CI CD equation says code plus dependencies plus build tools plus execution environment equals test results plus logs plus compiled artifact

Continuous Integration vs Continuous Deployment

Matthew Casperson

The terms Continuous Integration and Continuous Delivery/Deployment tend to be combined into the acronym CI/CD to describe the process of building and deploying software, often without distinction between the two. The terms describe distinct processes, even if combining them suggests that Continuous Delivery and Continuous Deployment are an extension of Continuous Integration, and the execution of both processes is the responsibility of a single tool.

Assuming CI/CD is just CI with a deployment step ignores some fundamental differences between the two processes. In this post, we look at:

  • The reasons why CI and CD are distinct processes
  • The features provided by good CD tools
  • Why you may consider using separate tools for your CI/CD workflow

What is Continuous Integration?

At a high level, Continuous Integration tooling is concerned with:

  • Taking the code written by developers and compiling it into an artifact
  • Running automated tests
  • Capturing the log files so any failed builds or tests can be resolved

A Continuous Integration server facilitates this process by running builds and tests with each commit.

Continuous Integration servers can be described as solving the equation:

code + dependencies + build tools + execution environment = test results + logs + compiled artifact

Continuous Integration inputs and output graphic

The left side of the equation takes the code written by developers, any dependencies of the code, a build tool, and the environment where the build and tests are executed. When these inputs are available, a Continuous Integration server completes the build to produce the elements on the right side of the equation.

When a Continuous Integration server has been configured correctly, each commit to a repository results in the build being run, thus solving the equation without manual intervention from a human.

This means the process implemented by Continuous Integration servers is machine-driven, so much so that it's common for Continuous Integration servers to have read-only user interfaces, like the Jenkins Blue Ocean UI.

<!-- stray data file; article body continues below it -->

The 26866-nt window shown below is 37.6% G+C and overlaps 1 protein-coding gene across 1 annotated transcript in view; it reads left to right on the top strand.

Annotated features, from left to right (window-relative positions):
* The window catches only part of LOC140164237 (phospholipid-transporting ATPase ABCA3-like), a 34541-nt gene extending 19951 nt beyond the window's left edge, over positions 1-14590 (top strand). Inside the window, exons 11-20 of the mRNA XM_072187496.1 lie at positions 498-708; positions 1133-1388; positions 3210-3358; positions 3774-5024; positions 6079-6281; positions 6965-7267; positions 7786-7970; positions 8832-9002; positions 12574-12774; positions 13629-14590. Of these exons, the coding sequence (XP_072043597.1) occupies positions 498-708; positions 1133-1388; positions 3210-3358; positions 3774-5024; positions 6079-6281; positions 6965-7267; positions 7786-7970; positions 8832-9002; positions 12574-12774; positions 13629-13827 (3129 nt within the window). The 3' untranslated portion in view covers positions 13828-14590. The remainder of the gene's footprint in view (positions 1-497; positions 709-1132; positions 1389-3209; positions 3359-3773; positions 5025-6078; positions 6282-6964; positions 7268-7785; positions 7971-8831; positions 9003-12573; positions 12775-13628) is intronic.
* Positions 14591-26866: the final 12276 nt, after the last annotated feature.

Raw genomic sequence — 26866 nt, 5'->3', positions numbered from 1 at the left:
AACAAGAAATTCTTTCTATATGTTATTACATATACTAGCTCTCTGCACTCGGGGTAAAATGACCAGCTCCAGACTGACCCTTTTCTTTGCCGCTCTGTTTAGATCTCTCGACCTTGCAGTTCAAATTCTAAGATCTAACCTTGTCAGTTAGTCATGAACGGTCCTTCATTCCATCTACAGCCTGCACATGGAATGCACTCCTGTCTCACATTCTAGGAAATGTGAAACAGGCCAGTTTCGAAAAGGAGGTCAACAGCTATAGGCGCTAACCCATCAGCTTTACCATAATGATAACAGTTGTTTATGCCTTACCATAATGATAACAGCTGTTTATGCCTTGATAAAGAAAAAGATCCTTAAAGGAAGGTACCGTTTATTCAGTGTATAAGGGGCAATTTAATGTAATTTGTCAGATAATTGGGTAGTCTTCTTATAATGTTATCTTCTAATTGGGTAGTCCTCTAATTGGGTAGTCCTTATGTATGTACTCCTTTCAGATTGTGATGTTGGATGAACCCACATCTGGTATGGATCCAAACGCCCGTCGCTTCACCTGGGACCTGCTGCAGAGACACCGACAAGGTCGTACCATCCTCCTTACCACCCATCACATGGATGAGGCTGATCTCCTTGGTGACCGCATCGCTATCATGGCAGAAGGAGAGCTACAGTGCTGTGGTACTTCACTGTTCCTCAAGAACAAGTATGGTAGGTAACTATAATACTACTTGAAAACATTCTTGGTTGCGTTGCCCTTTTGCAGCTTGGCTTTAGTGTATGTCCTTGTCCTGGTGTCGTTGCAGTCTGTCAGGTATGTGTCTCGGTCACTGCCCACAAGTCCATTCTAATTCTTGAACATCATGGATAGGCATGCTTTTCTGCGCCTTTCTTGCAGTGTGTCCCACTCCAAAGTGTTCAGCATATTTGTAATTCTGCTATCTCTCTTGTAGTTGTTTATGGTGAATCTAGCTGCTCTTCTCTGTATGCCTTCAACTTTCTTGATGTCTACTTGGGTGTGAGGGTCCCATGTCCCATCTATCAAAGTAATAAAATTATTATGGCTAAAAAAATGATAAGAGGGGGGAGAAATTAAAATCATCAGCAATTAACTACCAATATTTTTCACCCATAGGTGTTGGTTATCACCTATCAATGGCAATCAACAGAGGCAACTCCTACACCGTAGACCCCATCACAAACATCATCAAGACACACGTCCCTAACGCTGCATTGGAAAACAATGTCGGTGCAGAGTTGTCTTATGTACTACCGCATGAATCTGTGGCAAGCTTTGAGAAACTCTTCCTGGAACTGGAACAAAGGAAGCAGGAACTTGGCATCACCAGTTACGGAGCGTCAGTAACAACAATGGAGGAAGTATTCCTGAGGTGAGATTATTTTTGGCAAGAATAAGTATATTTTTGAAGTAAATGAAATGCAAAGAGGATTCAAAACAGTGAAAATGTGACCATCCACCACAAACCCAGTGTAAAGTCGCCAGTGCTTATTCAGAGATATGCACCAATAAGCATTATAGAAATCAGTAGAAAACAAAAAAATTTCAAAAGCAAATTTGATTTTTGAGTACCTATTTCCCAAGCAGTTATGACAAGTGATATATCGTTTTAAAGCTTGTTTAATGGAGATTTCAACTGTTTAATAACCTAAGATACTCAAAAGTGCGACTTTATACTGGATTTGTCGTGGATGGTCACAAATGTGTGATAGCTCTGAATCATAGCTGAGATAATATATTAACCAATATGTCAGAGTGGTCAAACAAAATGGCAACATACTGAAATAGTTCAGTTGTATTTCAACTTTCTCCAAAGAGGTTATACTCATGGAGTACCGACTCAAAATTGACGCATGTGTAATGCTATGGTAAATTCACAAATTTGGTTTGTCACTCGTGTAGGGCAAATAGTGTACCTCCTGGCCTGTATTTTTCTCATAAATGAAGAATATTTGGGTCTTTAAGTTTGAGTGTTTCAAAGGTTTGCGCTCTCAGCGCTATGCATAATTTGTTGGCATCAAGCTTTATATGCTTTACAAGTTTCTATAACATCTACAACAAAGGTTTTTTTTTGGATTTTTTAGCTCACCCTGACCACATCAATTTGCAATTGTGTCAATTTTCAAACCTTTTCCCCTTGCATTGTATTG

The other important aspect of the Continuous Integration equation is that developers provide the inputs, and the outputs are created for developers or people in other technical roles. Employees outside the IT department rarely interact with the Continuous Integration server.

What are Continuous Deployment and Continuous Delivery?

Continuous Deployment takes the compiled artifacts from a successful build performed by the Continuous Integration server and deploys them into the production environment, resulting in a completely automated deployment workflow. In this scenario, Continuous Deployment is quite rightly an extension of Continuous Integration, and the distinction between the two becomes somewhat arbitrary.

Such commit-to-consumer workflows are common in simple projects. More complex projects can also have a completely automated deployment workflow, if the appropriate tests and monitoring systems are in place.

But while fully automated deployments have many benefits, it's not uncommon for deployments to involve human decision-making. There are many valid reasons for not automatically deploying every commit to the main branch into production, including:

  • Coordinating deployments with legacy systems
  • Acquiring sign-off from product owners
  • Usability testing that is impossible to automate
  • Regulatory requirements
  • Dog-fooding your own product
  • Integrating deployments with back-end changes like databases
  • Not having 100% confidence in your tests

The term Continuous Delivery is used to distinguish workflows that incorporate human decision-making from Continuous Deployment workflows that are fully automated.